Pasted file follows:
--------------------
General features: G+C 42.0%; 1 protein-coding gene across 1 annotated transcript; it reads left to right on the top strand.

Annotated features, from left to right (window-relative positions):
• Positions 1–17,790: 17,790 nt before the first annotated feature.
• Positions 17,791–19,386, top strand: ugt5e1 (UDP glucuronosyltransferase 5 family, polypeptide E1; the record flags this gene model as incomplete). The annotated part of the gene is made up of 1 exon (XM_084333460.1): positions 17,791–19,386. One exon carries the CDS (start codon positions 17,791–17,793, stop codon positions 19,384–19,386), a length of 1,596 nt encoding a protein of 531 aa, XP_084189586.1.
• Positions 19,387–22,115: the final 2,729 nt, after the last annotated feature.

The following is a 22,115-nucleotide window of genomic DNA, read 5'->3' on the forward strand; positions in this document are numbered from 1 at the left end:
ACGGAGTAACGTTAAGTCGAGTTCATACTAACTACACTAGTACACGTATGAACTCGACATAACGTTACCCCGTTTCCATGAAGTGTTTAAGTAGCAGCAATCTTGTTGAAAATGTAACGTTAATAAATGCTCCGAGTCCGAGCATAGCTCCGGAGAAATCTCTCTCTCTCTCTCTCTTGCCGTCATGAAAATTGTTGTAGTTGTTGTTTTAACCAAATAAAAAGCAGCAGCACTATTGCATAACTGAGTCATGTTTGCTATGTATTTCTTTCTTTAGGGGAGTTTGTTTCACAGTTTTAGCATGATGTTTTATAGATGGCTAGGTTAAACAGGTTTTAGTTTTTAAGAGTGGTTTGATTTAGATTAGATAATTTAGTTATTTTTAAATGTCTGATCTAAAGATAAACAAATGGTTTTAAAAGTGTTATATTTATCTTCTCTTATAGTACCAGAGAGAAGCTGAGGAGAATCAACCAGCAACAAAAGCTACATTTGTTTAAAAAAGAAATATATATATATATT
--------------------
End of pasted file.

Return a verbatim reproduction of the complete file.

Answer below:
General features: G+C 42.0%; 1 protein-coding gene across 1 annotated transcript; it reads left to right on the top strand.

Annotated features, from left to right (window-relative positions):
• Positions 1–17,790: 17,790 nt before the first annotated feature.
• Positions 17,791–19,386, top strand: ugt5e1 (UDP glucuronosyltransferase 5 family, polypeptide E1; the record flags this gene model as incomplete). The annotated part of the gene is made up of 1 exon (XM_084333460.1): positions 17,791–19,386. One exon carries the CDS (start codon positions 17,791–17,793, stop codon positions 19,384–19,386), a length of 1,596 nt encoding a protein of 531 aa, XP_084189586.1.
• Positions 19,387–22,115: the final 2,729 nt, after the last annotated feature.

The following is a 22,115-nucleotide window of genomic DNA, read 5'->3' on the forward strand; positions in this document are numbered from 1 at the left end:
ACGGAGTAACGTTAAGTCGAGTTCATACTAACTACACTAGTACACGTATGAACTCGACATAACGTTACCCCGTTTCCATGAAGTGTTTAAGTAGCAGCAATCTTGTTGAAAATGTAACGTTAATAAATGCTCCGAGTCCGAGCATAGCTCCGGAGAAATCTCTCTCTCTCTCTCTCTTGCCGTCATGAAAATTGTTGTAGTTGTTGTTTTAACCAAATAAAAAGCAGCAGCACTATTGCATAACTGAGTCATGTTTGCTATGTATTTCTTTCTTTAGGGGAGTTTGTTTCACAGTTTTAGCATGATGTTTTATAGATGGCTAGGTTAAACAGGTTTTAGTTTTTAAGAGTGGTTTGATTTAGATTAGATAATTTAGTTATTTTTAAATGTCTGATCTAAAGATAAACAAATGGTTTTAAAAGTGTTATATTTATCTTCTCTTATAGTACCAGAGAGAAGCTGAGGAGAATCAACCAGCAACAAAAGCTACATTTGTTTAAAAAAGAAATATATATATATATT